liminal: savouring the sacred space in-between the now and the next

Honour the space between no longer and not yet — Nancy Levin

Liminal days

Caught in apricity 
as I savour the unexpected 
warmth of this wintry
sun, arriving soon after
a deluge of rain, witnessing 
the drama which unfolds
in contrasts, where light kisses dark
and light doesn’t pull back
because it carries 
difference in its golden heart.

These are liminal 
days, dancing on the edge
where a new season appears
to break, with sun revealing 
snowdrops, crocuses, incipient
daffodils, tender green fronds 
of beautiful bluebells to come,
eclipsed by what remains—
the spare, bare bones of winter
still grimly holding on.

My soul sits in ice sometimes 
because it’s waiting for a thaw
to relax it into love, plant it
in peace, persuade it to take 
a deeper breath, a longer
look, a calmer exhale, 
and to shift gratitude to 
a whole new level, as I face
the need to open up
to mercy flowering from above.

It isn’t arduous,
it doesn’t take much at all 
for us to reorient ourselves 
back to joy and faith when 
we see evidence of spring,
note vital change occurring 
and sense our souls being
set adrift, freed from winter’s 
harsher grip, as we float calmly
toward signs of hope unzipped. 
© joylenton

change: on yearnings, adaptation, and gratitude for where we are now

“Live in each season as it passes; breathe the air, drink the drink, taste the fruit, and resign yourself to the influence of the earth.” — Henry David Thoreau

Yearning for change

These naked limbs, 
licked and warmed 
by sun’s soft caress,
have their arms open 

for an early entry 
of spring, longing deep
at the heart 
for sap to rise again 

and the blooming
of buds to start
to burst forth, giving them
a new dress, new chorus.

Each branch,
every stem 
and arthritic twig reaches
up to the heavens,

like a prayer, a plea
to be noticed,
to be spared the worst
of winter’s onslaught,
and to have a fresh
covering of leaves
as chill winds blow,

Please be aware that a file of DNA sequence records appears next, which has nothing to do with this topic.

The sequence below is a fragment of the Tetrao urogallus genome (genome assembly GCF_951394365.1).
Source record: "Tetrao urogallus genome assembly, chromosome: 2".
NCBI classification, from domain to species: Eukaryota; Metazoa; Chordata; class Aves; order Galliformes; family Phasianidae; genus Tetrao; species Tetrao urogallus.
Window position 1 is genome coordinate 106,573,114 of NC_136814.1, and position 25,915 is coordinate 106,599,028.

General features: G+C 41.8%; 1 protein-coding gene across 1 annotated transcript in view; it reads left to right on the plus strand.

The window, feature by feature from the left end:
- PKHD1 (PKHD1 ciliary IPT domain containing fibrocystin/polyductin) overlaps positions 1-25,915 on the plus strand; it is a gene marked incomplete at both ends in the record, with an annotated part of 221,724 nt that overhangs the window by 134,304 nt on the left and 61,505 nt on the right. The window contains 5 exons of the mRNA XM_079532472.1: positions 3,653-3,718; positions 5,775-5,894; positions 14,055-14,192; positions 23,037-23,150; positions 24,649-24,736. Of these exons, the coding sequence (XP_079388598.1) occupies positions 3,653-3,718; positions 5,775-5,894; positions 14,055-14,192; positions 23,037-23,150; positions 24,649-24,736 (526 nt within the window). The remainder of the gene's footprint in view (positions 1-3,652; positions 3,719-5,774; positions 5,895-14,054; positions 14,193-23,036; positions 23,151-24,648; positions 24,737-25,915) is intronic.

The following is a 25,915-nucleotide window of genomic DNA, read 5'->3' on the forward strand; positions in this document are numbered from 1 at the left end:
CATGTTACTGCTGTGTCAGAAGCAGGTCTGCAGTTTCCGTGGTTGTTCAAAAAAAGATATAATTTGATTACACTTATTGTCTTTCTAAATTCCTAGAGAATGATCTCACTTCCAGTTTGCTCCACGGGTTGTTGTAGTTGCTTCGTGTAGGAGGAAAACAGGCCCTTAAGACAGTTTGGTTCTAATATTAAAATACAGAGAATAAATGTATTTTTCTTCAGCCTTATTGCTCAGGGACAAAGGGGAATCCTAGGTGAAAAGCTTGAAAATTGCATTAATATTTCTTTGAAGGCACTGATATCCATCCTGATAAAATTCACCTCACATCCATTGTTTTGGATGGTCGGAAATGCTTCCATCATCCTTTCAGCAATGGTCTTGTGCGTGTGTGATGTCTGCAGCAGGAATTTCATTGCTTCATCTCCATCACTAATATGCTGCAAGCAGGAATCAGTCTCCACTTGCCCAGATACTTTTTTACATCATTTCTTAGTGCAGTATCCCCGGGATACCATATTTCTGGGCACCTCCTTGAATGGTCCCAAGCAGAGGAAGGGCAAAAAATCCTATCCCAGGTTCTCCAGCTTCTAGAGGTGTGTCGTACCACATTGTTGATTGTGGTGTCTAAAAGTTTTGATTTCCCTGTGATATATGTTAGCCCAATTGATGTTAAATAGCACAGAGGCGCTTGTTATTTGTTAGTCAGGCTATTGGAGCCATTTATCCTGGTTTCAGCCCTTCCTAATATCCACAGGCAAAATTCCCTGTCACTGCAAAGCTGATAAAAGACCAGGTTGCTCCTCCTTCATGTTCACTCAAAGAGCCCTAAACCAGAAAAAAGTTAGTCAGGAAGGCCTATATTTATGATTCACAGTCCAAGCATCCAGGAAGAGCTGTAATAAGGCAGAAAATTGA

leaving them drawn taut. 

But even so,
they might forget just how
majestic they are 
in their pared back 

barrenness, their state 
of cold undress,
which has its own perfect 
beauty we observe, its own

form of sculptural loveliness,
as we stop and pause
from our labours
to watch nature at work. 
© joylenton

“There is something infinitely healing in the repeated refrains of nature—the assurance that dawn comes after night, and spring after winter.” — Rachel Carson

This poem arose when I paid attention to the apple tree outside our living room window. The more I studied it throughout the day, the more my sympathies were engaged and my gratitude enhanced for simply being here, acting as a silent observer of its wintry state and potential future growth. Because immersing ourselves in nature, in small ways and large, is a great way to stir creativity and bring us a deeper measure of soul peace.

“Change” happens to be my #oneword365 for Poetry Joy this year. Where are you receiving reflective thoughts from the created world as it beds down for winter yet retains a new kind of beauty in its structure, its place of peace and quiet repose? Do share below. 🙂 ❤

“Acknowledging the good that you already have in your life is the foundation for all abundance.” — Eckhart Tolle

winter: being receptive to its beauty and story

“That’s what winter is: an exercise in remembering how to still yourself then how to come pliantly back to life again.” ― Ali Smith, Winter

Winter’s story

 Winter is not something
 to be feared 
 but admired for its still, 

 still beauty. Because it’s
 where a world appears 
 to hold its breath

 and sigh, carpeted as it is
 with deeply frozen 
 potential teeming beneath

 darkened soil. Wet grasslands
 are rimed with frost, liquid drips 
 from hedges and trees

 as if to say, “Look, look,
 don't you see?”
 Yet so often we turn
 our cold, cold faces 

 to the wind, huddle 
 into woolly scarves,
 stamp our fretful, impatient 

 feet, like we can’t wait
 for spring or to get away.
 But then we might miss

 the invisible invitation
 hidden in mist, concealed
 in muffled greyness, skies

 laden with snow, perhaps,
 or in petrified puddles
 now become miniature 

 skating rinks we risk our 
 limbs on as we walk.
 We’re so dismissive
 of pared back trees losing 

 their verdancy
 that we fail to grasp
 just how majestic, how starkly

 splendid they really are.
 A life isn’t only glorious
 in springtime or abundantly

 beautiful in summer,
 because our autumnal days
 and whitening wintry glaze all have
 their own story to tell,

 etched into each season,
 their own magic to whisper
 into our receptive souls
 if we decide to notice it.
 © joylenton

“It seems like everything sleeps in winter, but it’s really a time of renewal and reflection.” ― Elizabeth Camden, Until the Dawn

NOTE: If you need a bit of help to see the beauty of winter or fail to appreciate the invitation to soul stillness it provides, maybe the free pdf excerpt from my book ‘Embracing Hope’ will help to gently steer your thoughts in that direction. *Just click on the cover below to download it.* And if you would like to read more, then you’ll be pleased to know that the ‘Embracing Hope’ e-book is on special offer up to January 18th! xo 🙂 ❤